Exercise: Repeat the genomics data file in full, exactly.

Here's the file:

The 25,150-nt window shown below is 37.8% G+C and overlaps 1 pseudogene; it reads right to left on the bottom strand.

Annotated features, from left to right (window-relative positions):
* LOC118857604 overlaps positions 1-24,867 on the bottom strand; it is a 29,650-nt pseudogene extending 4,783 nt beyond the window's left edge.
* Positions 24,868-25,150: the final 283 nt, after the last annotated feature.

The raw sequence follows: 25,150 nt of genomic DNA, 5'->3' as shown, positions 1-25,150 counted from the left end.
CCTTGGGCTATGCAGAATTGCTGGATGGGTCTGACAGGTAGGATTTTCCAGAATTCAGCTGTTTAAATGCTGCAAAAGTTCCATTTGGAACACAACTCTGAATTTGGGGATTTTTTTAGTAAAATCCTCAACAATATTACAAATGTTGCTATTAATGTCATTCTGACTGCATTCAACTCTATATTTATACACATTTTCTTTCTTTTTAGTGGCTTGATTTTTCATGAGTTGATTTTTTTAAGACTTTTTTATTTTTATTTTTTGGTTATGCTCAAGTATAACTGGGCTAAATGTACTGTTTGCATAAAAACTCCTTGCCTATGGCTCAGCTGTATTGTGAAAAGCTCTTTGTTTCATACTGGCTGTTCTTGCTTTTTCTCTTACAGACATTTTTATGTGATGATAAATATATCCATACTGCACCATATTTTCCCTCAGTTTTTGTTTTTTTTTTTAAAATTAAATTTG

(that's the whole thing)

The 25,150-nt window shown below is 37.8% G+C and overlaps 1 pseudogene; it reads right to left on the bottom strand.

Annotated features, from left to right (window-relative positions):
* LOC118857604 overlaps positions 1-24,867 on the bottom strand; it is a 29,650-nt pseudogene extending 4,783 nt beyond the window's left edge.
* Positions 24,868-25,150: the final 283 nt, after the last annotated feature.

The raw sequence follows: 25,150 nt of genomic DNA, 5'->3' as shown, positions 1-25,150 counted from the left end.
CCTTGGGCTATGCAGAATTGCTGGATGGGTCTGACAGGTAGGATTTTCCAGAATTCAGCTGTTTAAATGCTGCAAAAGTTCCATTTGGAACACAACTCTGAATTTGGGGATTTTTTTAGTAAAATCCTCAACAATATTACAAATGTTGCTATTAATGTCATTCTGACTGCATTCAACTCTATATTTATACACATTTTCTTTCTTTTTAGTGGCTTGATTTTTCATGAGTTGATTTTTTTAAGACTTTTTTATTTTTATTTTTTGGTTATGCTCAAGTATAACTGGGCTAAATGTACTGTTTGCATAAAAACTCCTTGCCTATGGCTCAGCTGTATTGTGAAAAGCTCTTTGTTTCATACTGGCTGTTCTTGCTTTTTCTCTTACAGACATTTTTATGTGATGATAAATATATCCATACTGCACCATATTTTCCCTCAGTTTTTGTTTTTTTTTTTAAAATTAAATTTG